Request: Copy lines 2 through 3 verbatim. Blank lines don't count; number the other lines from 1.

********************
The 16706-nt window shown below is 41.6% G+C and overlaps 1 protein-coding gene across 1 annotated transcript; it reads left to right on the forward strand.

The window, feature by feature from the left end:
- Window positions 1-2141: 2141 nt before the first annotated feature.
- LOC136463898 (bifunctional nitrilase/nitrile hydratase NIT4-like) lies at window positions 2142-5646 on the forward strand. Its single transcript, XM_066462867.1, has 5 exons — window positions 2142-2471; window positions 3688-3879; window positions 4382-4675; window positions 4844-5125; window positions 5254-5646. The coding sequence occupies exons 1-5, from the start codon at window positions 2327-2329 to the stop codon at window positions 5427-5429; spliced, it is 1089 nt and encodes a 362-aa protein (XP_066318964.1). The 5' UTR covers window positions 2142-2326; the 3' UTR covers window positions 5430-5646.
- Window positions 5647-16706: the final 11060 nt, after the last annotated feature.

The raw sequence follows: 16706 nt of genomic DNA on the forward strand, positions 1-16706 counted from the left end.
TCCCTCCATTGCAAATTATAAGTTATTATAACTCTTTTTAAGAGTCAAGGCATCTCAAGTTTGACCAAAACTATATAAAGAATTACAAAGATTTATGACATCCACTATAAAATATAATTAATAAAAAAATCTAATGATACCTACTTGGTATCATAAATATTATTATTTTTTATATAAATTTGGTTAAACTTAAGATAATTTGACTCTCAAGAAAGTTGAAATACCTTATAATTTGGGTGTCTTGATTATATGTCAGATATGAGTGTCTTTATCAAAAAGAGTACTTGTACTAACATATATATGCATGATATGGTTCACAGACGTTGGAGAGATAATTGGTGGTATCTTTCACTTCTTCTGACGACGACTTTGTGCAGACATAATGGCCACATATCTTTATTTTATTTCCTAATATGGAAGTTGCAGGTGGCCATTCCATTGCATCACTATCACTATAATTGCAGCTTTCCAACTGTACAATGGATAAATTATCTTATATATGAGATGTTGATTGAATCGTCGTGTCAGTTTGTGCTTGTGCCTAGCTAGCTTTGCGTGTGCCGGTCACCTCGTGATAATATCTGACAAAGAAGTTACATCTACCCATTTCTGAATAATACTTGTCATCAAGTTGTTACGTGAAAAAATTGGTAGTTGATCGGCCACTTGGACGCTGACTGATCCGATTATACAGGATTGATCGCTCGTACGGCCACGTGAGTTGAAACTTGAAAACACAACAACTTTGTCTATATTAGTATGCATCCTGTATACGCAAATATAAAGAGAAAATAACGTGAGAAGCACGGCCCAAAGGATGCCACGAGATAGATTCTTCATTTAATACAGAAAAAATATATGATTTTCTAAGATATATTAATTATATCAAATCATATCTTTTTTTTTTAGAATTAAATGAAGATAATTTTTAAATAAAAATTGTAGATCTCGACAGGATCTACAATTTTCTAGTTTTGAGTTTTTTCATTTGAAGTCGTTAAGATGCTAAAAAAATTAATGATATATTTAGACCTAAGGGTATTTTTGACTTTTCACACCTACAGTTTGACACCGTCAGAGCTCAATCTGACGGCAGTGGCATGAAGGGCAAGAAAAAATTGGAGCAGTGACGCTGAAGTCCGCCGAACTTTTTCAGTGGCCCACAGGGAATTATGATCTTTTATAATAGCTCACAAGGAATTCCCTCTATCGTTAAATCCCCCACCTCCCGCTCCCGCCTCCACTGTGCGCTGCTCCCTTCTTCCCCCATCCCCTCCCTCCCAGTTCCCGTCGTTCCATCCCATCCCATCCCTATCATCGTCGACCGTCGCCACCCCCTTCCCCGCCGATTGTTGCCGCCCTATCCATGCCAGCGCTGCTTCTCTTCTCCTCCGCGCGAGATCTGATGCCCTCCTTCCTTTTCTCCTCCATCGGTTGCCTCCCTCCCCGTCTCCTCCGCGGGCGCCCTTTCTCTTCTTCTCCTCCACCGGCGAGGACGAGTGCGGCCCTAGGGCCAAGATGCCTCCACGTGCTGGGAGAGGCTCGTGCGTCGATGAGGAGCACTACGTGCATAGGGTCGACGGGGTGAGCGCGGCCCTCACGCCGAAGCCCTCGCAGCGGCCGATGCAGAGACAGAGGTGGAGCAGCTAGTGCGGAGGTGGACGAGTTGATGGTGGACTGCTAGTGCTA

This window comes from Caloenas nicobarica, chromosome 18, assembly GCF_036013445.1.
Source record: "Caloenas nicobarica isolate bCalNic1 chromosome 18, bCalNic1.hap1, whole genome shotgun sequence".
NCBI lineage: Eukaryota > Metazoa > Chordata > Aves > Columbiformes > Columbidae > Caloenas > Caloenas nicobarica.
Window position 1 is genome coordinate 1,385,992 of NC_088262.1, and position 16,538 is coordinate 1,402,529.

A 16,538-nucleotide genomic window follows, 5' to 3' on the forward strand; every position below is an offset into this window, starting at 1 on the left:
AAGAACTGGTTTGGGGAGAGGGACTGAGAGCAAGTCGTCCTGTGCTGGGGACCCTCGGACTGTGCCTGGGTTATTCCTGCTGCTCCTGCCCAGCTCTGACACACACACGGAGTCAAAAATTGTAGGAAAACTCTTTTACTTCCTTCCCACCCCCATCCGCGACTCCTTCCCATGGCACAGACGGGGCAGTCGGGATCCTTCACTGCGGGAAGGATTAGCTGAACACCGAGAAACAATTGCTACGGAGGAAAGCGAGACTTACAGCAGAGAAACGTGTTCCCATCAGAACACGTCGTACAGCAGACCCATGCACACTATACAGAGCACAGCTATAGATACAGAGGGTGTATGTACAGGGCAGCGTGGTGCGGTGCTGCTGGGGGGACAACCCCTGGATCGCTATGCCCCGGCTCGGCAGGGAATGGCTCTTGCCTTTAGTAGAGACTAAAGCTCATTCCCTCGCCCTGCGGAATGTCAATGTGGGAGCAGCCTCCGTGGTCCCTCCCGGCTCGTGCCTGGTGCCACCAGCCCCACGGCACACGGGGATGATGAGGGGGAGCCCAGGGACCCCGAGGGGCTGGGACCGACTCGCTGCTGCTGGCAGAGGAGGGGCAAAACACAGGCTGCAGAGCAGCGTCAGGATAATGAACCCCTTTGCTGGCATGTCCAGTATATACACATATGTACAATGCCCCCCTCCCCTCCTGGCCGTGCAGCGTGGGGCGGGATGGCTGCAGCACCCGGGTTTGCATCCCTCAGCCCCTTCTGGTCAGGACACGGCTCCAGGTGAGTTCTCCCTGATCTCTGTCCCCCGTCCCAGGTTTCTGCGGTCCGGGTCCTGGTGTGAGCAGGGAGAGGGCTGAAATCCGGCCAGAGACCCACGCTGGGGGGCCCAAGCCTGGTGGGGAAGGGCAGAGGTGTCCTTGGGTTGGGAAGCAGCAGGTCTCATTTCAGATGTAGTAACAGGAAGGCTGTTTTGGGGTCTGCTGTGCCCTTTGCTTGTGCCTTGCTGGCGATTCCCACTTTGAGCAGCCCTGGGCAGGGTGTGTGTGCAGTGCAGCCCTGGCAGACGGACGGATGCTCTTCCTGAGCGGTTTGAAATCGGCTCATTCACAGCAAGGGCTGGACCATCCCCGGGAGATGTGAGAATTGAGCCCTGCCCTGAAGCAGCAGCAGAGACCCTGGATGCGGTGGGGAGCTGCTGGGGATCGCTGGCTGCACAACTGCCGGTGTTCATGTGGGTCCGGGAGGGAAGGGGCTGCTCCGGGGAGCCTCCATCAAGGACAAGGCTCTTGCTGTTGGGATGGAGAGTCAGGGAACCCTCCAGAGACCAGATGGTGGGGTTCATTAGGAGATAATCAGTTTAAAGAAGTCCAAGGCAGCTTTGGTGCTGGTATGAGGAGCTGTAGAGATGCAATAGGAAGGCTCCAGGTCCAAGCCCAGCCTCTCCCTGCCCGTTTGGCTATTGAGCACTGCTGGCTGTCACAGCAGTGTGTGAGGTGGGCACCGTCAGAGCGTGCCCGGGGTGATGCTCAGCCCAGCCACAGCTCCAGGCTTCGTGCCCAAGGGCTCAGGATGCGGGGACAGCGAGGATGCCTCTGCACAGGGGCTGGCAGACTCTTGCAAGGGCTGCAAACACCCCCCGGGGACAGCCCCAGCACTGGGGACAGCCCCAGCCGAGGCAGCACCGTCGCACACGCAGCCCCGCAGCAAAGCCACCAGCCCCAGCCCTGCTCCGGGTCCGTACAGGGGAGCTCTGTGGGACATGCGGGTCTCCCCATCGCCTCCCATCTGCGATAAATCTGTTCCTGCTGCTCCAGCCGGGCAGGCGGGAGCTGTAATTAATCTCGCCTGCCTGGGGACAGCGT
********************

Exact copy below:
The window, feature by feature from the left end:
- Window positions 1-2141: 2141 nt before the first annotated feature.